Over the past month or so there have been a few businesses in the Valley that have had to close their doors for good. Everything in this Valley is connected and when a local retailer goes dark, we all lose. Local ‘B2B’ relationships and support services go unused. Valley insurance, financial or legal businesses won’t be called on for advice. The I.T. computer experts that many of us depend on will get one less desperate phone call or e-mail for tech issues.
Who remembers the Rolling Stones’ controversial 1968 single which gave the title to the latest outing for the crime-busting duo of Breen and Tozer? The song, which led to suggestions of Black Magic involvement, and surprisingly enough was set to a samba beat, featured Jagger as lead vocalist, fronting co-writer and arranger Keith Richards, Bill Wyman, Charlie Watts, Nicky Hopkins on piano, and Rocky Dijon on congas.
All set in London’s swinging Sixties, Shaw’s crime novels featuring DS Cathal Breen and DC Helen Tozer first grabbed my attention three years ago with A Song From Dead Lips. Shaw’s talent for sensuous storytelling comes to the fore as he sets this fourth book in the series in the summer of 1969, when Rolling Stone Brian Jones was found dead in the swimming pool of his country house, and speculation swirled that he might have been killed.
Muck Rack makes it simple to find people, tweets, or articles that mention any name, keyword, company, hashtag etc. We've compiled this guide to help you make the most of your search.
Selecting a term
Start searching tweets, articles from media outlets, articles mentioned in tweets, journalists'
names, titles and bios with some suggested searches:
Companies or Topics (e.g. iPhone, Microsoft)
Phrases (e.g. "cloud computing") — use quotes to keep the terms together
Twitter handles (e.g. @username) — returns those who have mentioned or replied to
Names (e.g. "David Pogue")
Hashtags (e.g. #sxsw, #london2012)
Bio details (e.g. vegan, Olympics, father)
Muck Rack's Advanced Search allows for many boolean operators.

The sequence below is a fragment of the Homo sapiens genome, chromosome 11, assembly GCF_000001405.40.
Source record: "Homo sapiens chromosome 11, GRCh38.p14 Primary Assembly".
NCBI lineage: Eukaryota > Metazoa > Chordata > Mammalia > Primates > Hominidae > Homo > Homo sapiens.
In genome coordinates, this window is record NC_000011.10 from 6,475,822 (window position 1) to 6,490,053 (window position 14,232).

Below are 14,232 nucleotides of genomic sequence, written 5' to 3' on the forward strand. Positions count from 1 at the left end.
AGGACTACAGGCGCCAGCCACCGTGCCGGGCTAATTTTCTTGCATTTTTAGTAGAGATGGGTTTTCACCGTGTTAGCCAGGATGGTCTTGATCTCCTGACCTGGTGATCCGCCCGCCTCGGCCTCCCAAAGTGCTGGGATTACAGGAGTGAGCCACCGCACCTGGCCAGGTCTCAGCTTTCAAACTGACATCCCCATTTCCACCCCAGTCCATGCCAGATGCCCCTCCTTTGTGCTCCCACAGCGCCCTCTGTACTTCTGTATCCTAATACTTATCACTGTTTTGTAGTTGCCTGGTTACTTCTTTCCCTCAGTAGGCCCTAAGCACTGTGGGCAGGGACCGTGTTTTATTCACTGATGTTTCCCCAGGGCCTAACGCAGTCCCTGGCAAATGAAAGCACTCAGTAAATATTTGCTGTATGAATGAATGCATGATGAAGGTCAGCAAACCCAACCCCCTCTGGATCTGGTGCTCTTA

Find results that mention multiple specified terms, use AND or
+. For example, ensure each result contains both Elon Musk and Mark Zuckerberg by
searching Obama AND Romney or Obama + Romney.
Use the operators OR or , to broaden your search when you'd like either of
multiple terms to appear in results. (This is the default behavior of our search when no operators
are used.) For example, search for democrat OR republican to find results that refer to
Democrats and/or Republicans.
Use NOT or - to subtract results from your search. For
example, searching Disney will yield results about the Walt Disney Company as well as Walt Disney
World Resort. To exclude mentions of Disney World, search for Disney -World or Disney
When using one of these operators with a phrase, enclose it in quotation marks. For example, you can
find results about smartphones excluding Apple's iPhone 4S by searching smartphone -"iPhone
Exact case matching or punctuation
If you're searching for a brand name or keyword that relies on specific punctuation marks or capitalization, you can
find results that match your exact query by adding matchcase: before the keyword you're searching for, like matchcase:E*TRADE .
Use parentheses to separate multiple
boolean phrases. For example, to find journalists talking about having fun in Disney World or
Disneyland, search for ("disney world" OR disneyland) AND fun.
An asterisk can be used to search for any variation of a root word truncated by the asterisk. For example, searching for admin* will return results for administrator, administration, administer, administered, etc.
A near operator is an AND operator where you can control the distance between the words. You can vary the distance the near operation uses by adding a forward slash and number (between 0-99) such as strawberries NEAR/10 "whipped cream", which means the strawberries must exist within 10 words of "whipped cream".